Excerpt from Uncle Tom's Cabin by Harriet Beecher Stowe - Research Article from American Civil War Reference Library

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Things to Remember While Reading the Excerpt from Harriet Beecher Stowe's Uncle Tom's Cabin:

  • Stowe uses a literary device called irony in her novel—she says the opposite of what she means in order to make a point. A good example of Stowe's use of irony occurs in the following excerpt, when she describes the different reactions of Haley and Tom when Lucy's child is taken from her. When Stowe describes Haley's reaction, she says that "the trader had arrived at that stage of Christian and political perfection . . . in which he had completely overcome every humane weakness and prejudice." Haley feels no sympathy for the young mother—he has lost the basic human tendency to care about someone else. But Stowe makes it seem as if Haley's feelings are normal and right, even perfect, in the eyes...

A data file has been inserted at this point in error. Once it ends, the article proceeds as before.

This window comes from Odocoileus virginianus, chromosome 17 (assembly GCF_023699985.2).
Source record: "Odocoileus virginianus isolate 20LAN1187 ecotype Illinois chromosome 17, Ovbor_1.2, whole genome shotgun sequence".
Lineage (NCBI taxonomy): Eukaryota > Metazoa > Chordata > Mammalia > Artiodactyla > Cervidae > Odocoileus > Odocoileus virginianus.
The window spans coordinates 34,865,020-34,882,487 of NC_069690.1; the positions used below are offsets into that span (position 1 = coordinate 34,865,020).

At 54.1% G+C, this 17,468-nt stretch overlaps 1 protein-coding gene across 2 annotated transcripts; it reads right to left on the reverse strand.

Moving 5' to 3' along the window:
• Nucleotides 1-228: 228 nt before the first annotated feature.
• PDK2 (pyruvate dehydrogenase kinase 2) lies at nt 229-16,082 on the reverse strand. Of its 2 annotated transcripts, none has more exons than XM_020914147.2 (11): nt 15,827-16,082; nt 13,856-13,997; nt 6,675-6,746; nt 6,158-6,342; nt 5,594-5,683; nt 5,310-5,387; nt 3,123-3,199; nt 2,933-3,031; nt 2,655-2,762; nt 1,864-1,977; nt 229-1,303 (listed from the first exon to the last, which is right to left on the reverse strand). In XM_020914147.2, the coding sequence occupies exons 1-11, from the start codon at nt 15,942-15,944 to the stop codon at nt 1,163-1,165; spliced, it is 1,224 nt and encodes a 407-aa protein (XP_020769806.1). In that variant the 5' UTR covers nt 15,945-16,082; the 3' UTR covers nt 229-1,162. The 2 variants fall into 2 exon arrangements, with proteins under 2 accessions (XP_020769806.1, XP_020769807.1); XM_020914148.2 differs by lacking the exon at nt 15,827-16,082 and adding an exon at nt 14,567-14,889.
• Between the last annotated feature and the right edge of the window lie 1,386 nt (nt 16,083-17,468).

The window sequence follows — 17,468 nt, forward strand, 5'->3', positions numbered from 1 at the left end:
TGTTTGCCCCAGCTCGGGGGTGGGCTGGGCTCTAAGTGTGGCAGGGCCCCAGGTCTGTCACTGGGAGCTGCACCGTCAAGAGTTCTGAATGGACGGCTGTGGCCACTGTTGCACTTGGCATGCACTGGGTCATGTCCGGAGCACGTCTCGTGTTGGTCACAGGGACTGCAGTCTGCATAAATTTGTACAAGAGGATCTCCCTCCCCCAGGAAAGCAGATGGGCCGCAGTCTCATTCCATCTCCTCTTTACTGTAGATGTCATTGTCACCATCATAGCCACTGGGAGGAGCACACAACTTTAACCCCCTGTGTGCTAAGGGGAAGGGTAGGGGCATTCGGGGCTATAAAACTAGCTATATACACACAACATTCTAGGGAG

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This section contains 4,251 words
(approx. 15 pages at 300 words per page)
Buy the Excerpt from Uncle Tom's Cabin by Harriet Beecher Stowe Encyclopedia Article
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American Civil War Reference Library
Excerpt from Uncle Tom's Cabin by Harriet Beecher Stowe from American Civil War Reference Library. ©2005-2006 by U•X•L. U•X•L is an imprint of Thomson Gale, a division of Thomson Learning, Inc. All rights reserved.